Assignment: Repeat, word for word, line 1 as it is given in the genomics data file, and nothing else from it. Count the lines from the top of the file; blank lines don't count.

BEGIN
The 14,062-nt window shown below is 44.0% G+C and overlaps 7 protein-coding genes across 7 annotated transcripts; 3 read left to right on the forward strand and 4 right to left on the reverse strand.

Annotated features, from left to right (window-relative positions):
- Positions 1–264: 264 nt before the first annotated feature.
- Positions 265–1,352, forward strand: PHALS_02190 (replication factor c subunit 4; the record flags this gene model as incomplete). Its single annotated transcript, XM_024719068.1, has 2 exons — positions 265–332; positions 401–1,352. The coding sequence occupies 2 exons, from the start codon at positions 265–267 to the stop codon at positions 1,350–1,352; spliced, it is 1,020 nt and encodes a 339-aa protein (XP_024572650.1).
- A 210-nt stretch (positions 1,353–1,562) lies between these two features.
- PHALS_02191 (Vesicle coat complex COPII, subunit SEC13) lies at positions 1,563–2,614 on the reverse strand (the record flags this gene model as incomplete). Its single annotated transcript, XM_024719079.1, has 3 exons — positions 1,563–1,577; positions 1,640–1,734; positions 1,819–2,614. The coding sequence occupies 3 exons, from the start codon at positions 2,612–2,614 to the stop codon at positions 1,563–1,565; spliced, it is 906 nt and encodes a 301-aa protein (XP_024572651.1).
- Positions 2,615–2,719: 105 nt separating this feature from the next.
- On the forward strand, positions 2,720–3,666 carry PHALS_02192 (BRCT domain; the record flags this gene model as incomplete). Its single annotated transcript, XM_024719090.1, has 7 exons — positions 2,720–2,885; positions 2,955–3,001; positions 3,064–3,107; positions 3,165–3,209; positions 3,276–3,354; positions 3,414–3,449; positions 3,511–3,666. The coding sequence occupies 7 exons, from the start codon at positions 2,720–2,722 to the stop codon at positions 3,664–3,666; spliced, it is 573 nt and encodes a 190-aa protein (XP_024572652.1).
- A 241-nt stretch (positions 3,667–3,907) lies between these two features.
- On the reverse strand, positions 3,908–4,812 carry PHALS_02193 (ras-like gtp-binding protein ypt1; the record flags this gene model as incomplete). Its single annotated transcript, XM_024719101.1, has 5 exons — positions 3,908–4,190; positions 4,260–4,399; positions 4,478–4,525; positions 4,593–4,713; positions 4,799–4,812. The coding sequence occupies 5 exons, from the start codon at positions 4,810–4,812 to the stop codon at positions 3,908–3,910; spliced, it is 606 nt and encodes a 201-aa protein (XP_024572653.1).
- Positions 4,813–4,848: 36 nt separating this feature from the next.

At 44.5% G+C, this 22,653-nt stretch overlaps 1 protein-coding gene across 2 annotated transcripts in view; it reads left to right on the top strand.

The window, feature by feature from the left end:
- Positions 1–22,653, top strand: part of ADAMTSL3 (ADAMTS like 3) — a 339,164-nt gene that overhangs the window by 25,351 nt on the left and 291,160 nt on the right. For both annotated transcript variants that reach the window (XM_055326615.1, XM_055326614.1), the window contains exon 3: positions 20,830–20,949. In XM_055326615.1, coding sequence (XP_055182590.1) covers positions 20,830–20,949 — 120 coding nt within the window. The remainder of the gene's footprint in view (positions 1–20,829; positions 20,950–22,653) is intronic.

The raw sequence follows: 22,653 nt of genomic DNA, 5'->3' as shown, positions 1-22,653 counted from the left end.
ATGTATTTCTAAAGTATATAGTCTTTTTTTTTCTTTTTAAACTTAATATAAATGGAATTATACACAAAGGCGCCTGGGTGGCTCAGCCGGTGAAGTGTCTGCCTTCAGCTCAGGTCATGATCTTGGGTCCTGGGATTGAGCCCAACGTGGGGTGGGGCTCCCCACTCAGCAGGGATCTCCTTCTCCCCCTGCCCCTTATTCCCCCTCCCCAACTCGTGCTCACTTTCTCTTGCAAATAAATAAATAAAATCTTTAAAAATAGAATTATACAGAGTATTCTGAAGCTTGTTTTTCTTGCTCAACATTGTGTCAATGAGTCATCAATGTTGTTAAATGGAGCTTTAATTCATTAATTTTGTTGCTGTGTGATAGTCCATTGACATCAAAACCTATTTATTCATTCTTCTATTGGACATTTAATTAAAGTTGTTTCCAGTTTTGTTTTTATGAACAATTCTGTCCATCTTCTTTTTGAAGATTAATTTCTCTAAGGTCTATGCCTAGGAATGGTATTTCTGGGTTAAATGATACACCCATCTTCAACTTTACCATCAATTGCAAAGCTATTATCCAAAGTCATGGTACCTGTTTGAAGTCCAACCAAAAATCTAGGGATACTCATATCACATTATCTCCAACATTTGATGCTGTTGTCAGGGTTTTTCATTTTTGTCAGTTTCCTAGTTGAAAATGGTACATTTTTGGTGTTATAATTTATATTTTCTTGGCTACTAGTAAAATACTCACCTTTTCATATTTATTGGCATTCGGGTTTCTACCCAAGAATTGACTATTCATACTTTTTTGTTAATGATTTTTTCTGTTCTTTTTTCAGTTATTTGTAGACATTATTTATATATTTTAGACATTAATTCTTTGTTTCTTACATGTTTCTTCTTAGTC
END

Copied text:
The 14,062-nt window shown below is 44.0% G+C and overlaps 7 protein-coding genes across 7 annotated transcripts; 3 read left to right on the forward strand and 4 right to left on the reverse strand.